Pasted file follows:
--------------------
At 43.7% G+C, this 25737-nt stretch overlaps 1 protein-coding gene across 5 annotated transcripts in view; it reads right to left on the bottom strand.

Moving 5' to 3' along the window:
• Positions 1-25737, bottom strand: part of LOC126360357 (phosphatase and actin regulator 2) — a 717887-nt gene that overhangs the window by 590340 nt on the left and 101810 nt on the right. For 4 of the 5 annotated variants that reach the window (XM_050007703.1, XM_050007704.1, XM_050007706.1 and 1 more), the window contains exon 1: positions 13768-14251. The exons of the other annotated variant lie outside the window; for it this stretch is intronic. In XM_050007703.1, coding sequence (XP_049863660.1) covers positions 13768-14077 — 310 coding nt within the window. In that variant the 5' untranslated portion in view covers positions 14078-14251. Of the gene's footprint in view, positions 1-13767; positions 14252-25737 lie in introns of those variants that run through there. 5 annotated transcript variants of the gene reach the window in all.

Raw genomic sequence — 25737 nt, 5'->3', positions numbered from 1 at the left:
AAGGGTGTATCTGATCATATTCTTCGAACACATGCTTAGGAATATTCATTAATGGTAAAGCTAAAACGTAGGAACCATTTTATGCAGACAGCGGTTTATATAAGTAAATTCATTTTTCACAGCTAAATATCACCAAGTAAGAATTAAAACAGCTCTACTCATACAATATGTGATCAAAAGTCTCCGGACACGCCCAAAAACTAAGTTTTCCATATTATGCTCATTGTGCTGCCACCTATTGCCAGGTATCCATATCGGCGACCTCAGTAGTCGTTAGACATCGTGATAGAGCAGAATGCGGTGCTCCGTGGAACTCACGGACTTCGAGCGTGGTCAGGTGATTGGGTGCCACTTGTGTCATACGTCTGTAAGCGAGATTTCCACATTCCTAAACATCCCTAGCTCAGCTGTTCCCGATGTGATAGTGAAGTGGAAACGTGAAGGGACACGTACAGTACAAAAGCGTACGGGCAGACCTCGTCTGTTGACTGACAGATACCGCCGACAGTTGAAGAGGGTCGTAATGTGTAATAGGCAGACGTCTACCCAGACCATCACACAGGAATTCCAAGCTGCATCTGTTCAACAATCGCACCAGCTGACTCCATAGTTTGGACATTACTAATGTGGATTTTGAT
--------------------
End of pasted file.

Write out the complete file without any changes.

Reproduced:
At 43.7% G+C, this 25737-nt stretch overlaps 1 protein-coding gene across 5 annotated transcripts in view; it reads right to left on the bottom strand.

Moving 5' to 3' along the window:
• Positions 1-25737, bottom strand: part of LOC126360357 (phosphatase and actin regulator 2) — a 717887-nt gene that overhangs the window by 590340 nt on the left and 101810 nt on the right. For 4 of the 5 annotated variants that reach the window (XM_050007703.1, XM_050007704.1, XM_050007706.1 and 1 more), the window contains exon 1: positions 13768-14251. The exons of the other annotated variant lie outside the window; for it this stretch is intronic. In XM_050007703.1, coding sequence (XP_049863660.1) covers positions 13768-14077 — 310 coding nt within the window. In that variant the 5' untranslated portion in view covers positions 14078-14251. Of the gene's footprint in view, positions 1-13767; positions 14252-25737 lie in introns of those variants that run through there. 5 annotated transcript variants of the gene reach the window in all.

Raw genomic sequence — 25737 nt, 5'->3', positions numbered from 1 at the left:
AAGGGTGTATCTGATCATATTCTTCGAACACATGCTTAGGAATATTCATTAATGGTAAAGCTAAAACGTAGGAACCATTTTATGCAGACAGCGGTTTATATAAGTAAATTCATTTTTCACAGCTAAATATCACCAAGTAAGAATTAAAACAGCTCTACTCATACAATATGTGATCAAAAGTCTCCGGACACGCCCAAAAACTAAGTTTTCCATATTATGCTCATTGTGCTGCCACCTATTGCCAGGTATCCATATCGGCGACCTCAGTAGTCGTTAGACATCGTGATAGAGCAGAATGCGGTGCTCCGTGGAACTCACGGACTTCGAGCGTGGTCAGGTGATTGGGTGCCACTTGTGTCATACGTCTGTAAGCGAGATTTCCACATTCCTAAACATCCCTAGCTCAGCTGTTCCCGATGTGATAGTGAAGTGGAAACGTGAAGGGACACGTACAGTACAAAAGCGTACGGGCAGACCTCGTCTGTTGACTGACAGATACCGCCGACAGTTGAAGAGGGTCGTAATGTGTAATAGGCAGACGTCTACCCAGACCATCACACAGGAATTCCAAGCTGCATCTGTTCAACAATCGCACCAGCTGACTCCATAGTTTGGACATTACTAATGTGGATTTTGAT